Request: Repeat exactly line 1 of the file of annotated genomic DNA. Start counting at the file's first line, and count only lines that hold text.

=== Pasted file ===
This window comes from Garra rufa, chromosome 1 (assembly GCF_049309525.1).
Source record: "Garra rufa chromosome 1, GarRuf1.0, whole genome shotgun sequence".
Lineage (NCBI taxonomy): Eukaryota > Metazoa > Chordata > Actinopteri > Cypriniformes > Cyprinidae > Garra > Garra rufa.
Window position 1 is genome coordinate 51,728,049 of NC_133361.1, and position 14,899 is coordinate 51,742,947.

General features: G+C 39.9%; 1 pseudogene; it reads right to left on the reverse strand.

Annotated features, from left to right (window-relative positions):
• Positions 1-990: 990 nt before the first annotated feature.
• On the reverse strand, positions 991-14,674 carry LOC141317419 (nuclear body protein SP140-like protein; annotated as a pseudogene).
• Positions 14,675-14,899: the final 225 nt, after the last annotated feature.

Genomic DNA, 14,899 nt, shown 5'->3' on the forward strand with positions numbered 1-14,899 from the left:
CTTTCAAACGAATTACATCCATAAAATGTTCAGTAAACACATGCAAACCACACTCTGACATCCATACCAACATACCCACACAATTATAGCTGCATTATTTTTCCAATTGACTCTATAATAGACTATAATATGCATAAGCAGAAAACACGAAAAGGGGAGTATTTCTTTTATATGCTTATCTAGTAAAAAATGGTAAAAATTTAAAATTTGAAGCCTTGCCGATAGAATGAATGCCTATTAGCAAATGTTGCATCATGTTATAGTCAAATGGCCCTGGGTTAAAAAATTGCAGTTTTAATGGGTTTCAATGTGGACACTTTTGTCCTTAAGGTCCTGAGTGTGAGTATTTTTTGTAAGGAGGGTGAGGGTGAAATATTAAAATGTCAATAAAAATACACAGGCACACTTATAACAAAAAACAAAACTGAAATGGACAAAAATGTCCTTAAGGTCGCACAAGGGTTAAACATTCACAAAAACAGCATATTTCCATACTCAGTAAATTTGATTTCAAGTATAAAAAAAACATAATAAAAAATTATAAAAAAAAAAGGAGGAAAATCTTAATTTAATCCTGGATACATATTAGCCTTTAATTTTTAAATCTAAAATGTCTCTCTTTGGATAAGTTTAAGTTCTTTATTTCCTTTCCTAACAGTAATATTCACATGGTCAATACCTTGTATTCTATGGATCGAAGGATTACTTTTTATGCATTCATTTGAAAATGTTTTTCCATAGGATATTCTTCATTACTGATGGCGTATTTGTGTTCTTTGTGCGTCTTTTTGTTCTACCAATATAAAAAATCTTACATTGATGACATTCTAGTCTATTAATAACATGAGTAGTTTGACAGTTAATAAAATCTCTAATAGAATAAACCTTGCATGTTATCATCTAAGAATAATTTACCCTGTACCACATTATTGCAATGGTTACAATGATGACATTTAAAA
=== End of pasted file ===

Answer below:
This window comes from Garra rufa, chromosome 1 (assembly GCF_049309525.1).